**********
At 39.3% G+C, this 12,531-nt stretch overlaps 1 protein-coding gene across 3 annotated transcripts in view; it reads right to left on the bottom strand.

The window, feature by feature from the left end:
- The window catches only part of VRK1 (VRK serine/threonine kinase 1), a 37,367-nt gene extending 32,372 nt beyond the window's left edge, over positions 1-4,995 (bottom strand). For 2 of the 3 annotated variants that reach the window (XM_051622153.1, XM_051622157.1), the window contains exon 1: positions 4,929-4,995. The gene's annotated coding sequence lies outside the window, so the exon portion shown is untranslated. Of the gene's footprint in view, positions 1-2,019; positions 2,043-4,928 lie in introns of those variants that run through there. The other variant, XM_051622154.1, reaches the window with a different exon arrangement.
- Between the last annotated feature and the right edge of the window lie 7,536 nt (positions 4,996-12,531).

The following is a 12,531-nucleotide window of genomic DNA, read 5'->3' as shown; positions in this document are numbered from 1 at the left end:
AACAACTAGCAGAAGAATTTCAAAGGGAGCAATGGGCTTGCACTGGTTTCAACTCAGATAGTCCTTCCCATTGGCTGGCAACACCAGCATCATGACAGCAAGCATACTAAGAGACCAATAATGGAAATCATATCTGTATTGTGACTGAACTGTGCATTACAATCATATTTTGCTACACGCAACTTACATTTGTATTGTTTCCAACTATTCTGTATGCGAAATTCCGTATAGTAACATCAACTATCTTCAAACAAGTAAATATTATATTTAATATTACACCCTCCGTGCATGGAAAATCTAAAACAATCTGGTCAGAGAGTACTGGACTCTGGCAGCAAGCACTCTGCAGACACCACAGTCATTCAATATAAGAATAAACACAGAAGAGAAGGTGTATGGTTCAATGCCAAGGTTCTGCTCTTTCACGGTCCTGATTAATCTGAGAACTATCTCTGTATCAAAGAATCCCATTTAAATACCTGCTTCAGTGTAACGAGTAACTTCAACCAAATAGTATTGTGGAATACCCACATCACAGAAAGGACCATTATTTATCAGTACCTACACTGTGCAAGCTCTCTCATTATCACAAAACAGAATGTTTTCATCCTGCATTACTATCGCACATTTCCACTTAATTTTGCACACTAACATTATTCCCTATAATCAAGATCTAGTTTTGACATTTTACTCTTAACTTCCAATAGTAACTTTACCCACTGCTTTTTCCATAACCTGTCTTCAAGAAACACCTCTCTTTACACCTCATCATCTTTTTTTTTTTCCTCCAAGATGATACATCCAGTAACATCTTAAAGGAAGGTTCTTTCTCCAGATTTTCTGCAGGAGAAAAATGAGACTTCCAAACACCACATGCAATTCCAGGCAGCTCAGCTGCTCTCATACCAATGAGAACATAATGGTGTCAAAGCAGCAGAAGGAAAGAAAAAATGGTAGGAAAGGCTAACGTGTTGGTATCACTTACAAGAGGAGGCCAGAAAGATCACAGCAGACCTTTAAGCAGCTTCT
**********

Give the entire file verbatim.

At 39.3% G+C, this 12,531-nt stretch overlaps 1 protein-coding gene across 3 annotated transcripts in view; it reads right to left on the bottom strand.

The window, feature by feature from the left end:
- The window catches only part of VRK1 (VRK serine/threonine kinase 1), a 37,367-nt gene extending 32,372 nt beyond the window's left edge, over positions 1-4,995 (bottom strand). For 2 of the 3 annotated variants that reach the window (XM_051622153.1, XM_051622157.1), the window contains exon 1: positions 4,929-4,995. The gene's annotated coding sequence lies outside the window, so the exon portion shown is untranslated. Of the gene's footprint in view, positions 1-2,019; positions 2,043-4,928 lie in introns of those variants that run through there. The other variant, XM_051622154.1, reaches the window with a different exon arrangement.
- Between the last annotated feature and the right edge of the window lie 7,536 nt (positions 4,996-12,531).

The following is a 12,531-nucleotide window of genomic DNA, read 5'->3' as shown; positions in this document are numbered from 1 at the left end:
AACAACTAGCAGAAGAATTTCAAAGGGAGCAATGGGCTTGCACTGGTTTCAACTCAGATAGTCCTTCCCATTGGCTGGCAACACCAGCATCATGACAGCAAGCATACTAAGAGACCAATAATGGAAATCATATCTGTATTGTGACTGAACTGTGCATTACAATCATATTTTGCTACACGCAACTTACATTTGTATTGTTTCCAACTATTCTGTATGCGAAATTCCGTATAGTAACATCAACTATCTTCAAACAAGTAAATATTATATTTAATATTACACCCTCCGTGCATGGAAAATCTAAAACAATCTGGTCAGAGAGTACTGGACTCTGGCAGCAAGCACTCTGCAGACACCACAGTCATTCAATATAAGAATAAACACAGAAGAGAAGGTGTATGGTTCAATGCCAAGGTTCTGCTCTTTCACGGTCCTGATTAATCTGAGAACTATCTCTGTATCAAAGAATCCCATTTAAATACCTGCTTCAGTGTAACGAGTAACTTCAACCAAATAGTATTGTGGAATACCCACATCACAGAAAGGACCATTATTTATCAGTACCTACACTGTGCAAGCTCTCTCATTATCACAAAACAGAATGTTTTCATCCTGCATTACTATCGCACATTTCCACTTAATTTTGCACACTAACATTATTCCCTATAATCAAGATCTAGTTTTGACATTTTACTCTTAACTTCCAATAGTAACTTTACCCACTGCTTTTTCCATAACCTGTCTTCAAGAAACACCTCTCTTTACACCTCATCATCTTTTTTTTTTTCCTCCAAGATGATACATCCAGTAACATCTTAAAGGAAGGTTCTTTCTCCAGATTTTCTGCAGGAGAAAAATGAGACTTCCAAACACCACATGCAATTCCAGGCAGCTCAGCTGCTCTCATACCAATGAGAACATAATGGTGTCAAAGCAGCAGAAGGAAAGAAAAAATGGTAGGAAAGGCTAACGTGTTGGTATCACTTACAAGAGGAGGCCAGAAAGATCACAGCAGACCTTTAAGCAGCTTCT